Background and importance
Beer Quarry and Caves Special Area of Conservation (SAC) is an internationally important site for nature conservation, designated for its qualifying features, which are significant populations of hibernating greater horseshoe, lesser horseshoe and Bechstein’s bats.
The designated area of the SAC is relatively small and comprises the areas immediately surrounding the quarry and caves. However, EDDC and Natural England recognise that the bat populations present are dependent upon a much wider area outside the SAC boundary which provides essential foraging habitat and commuting routes, and supports other critical roosts for these species, such as breeding and hibernation roosts.
Special Areas of Conservation (SACs) and Special Protection Areas (SPAs) are designated under the Conservation of Habitats and Species Regulations 2017 (as amended), which are commonly referred to as “The Habitats Regulations”. These sites are internationally important for nature conservation, and are afforded the highest level of protection of any ecologically designated sites in the UK.
EDDC is a Competent Authority under the Habitats Regulations, and therefore has a duty to carry out Habitats Regulation Assessment (HRA) in order to test if a proposed plan or project could significantly harm the qualifying features of a Site. This applies to the granting of any permissions by EDDC. HRA typically consists of two stages:
Screening- An assessment of whether there is a likely significant effect (LSE) on the qualifying features of a European site in absence of mitigation measures. If it does not, then the appropriate assessment stage does not need to be completed.
Appropriate Assessment– An assessment of whether LSEs can be mitigated, with full mitigation, avoidance and compensation details.
All details necessary in order for EDDC to carry out a HRA must be provided by the proposer.
The evidence burden for HRA is high. EDDC must be confident, beyond reasonable scientific doubt, that the screening opinion is accurate, and that any information used to support Appropriate Assessments (including suitability of mitigation/avoidance/compensation/enhancement measures) is fully complete, scientifically robust, and secured for the lifetime of the proposal.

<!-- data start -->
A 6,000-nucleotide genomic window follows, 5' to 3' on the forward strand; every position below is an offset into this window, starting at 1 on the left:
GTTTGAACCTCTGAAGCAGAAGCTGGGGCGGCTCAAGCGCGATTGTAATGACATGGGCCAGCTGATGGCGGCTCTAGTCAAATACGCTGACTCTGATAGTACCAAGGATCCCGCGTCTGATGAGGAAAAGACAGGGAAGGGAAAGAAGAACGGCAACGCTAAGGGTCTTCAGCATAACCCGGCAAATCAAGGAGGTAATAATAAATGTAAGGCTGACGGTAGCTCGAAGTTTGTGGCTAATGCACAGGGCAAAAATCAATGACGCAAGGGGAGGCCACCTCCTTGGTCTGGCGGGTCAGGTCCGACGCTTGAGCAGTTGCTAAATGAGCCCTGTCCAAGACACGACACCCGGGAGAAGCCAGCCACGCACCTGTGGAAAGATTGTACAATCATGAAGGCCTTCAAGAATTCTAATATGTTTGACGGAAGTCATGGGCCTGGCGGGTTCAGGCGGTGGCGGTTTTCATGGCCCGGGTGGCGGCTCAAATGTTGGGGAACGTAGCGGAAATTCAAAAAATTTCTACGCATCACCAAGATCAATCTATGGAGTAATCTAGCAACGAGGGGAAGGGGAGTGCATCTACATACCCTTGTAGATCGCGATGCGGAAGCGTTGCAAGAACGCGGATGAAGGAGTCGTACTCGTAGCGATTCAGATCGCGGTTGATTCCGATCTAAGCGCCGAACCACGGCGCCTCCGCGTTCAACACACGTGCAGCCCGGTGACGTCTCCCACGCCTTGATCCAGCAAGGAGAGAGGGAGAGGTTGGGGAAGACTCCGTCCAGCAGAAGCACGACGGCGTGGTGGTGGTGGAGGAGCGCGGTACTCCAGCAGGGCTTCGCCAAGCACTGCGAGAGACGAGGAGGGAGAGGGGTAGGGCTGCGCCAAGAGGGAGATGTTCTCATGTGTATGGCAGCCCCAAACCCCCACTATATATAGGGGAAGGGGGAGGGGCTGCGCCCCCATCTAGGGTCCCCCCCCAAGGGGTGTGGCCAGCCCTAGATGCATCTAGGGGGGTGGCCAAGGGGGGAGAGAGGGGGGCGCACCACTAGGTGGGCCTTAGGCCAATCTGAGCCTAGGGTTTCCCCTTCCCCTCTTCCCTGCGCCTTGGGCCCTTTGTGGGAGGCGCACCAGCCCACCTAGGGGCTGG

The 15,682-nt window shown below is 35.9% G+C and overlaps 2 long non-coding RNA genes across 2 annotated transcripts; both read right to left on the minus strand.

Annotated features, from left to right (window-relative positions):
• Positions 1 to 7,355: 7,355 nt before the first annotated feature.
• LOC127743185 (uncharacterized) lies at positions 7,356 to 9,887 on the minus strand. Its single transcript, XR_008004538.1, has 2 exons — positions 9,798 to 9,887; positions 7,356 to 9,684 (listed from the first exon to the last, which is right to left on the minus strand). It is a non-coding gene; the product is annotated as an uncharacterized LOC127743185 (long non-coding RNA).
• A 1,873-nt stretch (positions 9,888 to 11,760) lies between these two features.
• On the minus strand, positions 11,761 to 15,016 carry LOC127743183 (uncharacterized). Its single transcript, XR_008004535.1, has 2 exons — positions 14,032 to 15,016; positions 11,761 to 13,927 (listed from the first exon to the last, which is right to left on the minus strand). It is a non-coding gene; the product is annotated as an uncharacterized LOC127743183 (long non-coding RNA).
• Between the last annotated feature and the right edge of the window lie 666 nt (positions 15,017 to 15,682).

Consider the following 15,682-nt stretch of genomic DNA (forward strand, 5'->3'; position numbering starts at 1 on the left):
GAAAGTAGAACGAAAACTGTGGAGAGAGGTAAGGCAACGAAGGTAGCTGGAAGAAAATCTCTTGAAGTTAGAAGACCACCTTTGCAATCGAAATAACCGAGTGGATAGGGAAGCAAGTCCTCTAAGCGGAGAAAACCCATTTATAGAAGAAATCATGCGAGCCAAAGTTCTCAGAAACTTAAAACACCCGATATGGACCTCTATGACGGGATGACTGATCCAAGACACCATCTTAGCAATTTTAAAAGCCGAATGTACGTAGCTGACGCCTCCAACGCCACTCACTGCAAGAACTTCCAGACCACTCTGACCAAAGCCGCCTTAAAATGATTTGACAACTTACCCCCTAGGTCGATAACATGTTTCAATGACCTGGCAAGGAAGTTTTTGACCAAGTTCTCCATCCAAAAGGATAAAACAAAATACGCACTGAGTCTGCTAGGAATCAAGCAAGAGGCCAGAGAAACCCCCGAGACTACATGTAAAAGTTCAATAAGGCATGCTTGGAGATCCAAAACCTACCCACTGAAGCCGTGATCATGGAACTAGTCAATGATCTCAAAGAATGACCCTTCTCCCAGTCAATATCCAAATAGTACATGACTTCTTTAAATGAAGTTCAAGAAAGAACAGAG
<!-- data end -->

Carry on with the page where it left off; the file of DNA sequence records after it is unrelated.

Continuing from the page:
Natural England’s role and support
Natural England is a Statutory Nature Conservation Body (SNCB), and must be consulted for any proposals which reach the Appropriate Assessment stage of HRA. This means that they should approve the Appropriate Assessment in order for EDDC to grant permission.
The purpose and benefits of the guidance document
The document is based on the latest scientific data available, with input from East Devon AONB, East Devon District Council, national and local bat experts, academics, and Natural England.
The guidance represents a standardised, systematic and publically accessible approach to HRA decision making.
How it works
Consultation Zones have been developed to help clarify where and when impacts, on Roosts, Foraging Habitat and Commuting Routes may have a likely significant effect on the SAC’s bat populations (Section 2). These consist of:
- Key Roosts
- Other Roosts
- Sustenance Zones
- Landscape Connectivity Zones
- Pinch Points
- Existing/Approved Mitigation Measures
These areas and features are shown in the guidance, and will be uploaded to publically available GIS systems (Devon Environment Viewer) as well as internal EDDC and Natural England systems (DEFRA MagicMap application).
A flow chart is provided within the guidance document, in order to aid HRA decision making (section 3), in relation to whether or not a proposal site is within one of the consultation zones.
If an appropriate assessment is required, then the guidance provides information for applicants on what measures are likely to be required in order to properly mitigate against the likely significant effect, in order to ensure no impact on the integrity of the SAC (section 4).
Mitigation, avoidance, compensation and enhancement details are required in full at the Appropriate Assessment stage (if required). These will need to be sufficient (beyond reasonable scientific doubt, taking into account the precautionary principle) and secured in perpetuity. These measures will be enacted through legal agreements, such as Section 106 or Conservation Covenants.
Applicants are required to provide EDDC with all the information necessary for EDDC to carry out the Appropriate Assessment. In order to facilitate this, EDDC have produced the shadow HRA document below, which should be completed by the applicant in order to properly consider the impacts of the proposals on the BQ&C SAC, and consider appropriate avoidance, mitigation and compensation measures.
Shadow HRA template
Updates in the future
The guidance will be revised as and when new information emerges, such as when:
- New key roosts are discovered
- New scientific data suggests changes to consultation zones
- Legislation changes
- Natural England process changes
For guidance on suitability of proposed lighting in relation to HRA, refer to BCT/ILP Guidance Note 08/18 (layout (bats.org.uk)) and Devon Country Council guidance on Dark Flight lines and Internal Lighting (Wildlife and geology planning guidance - Environment (devon.gov.uk)).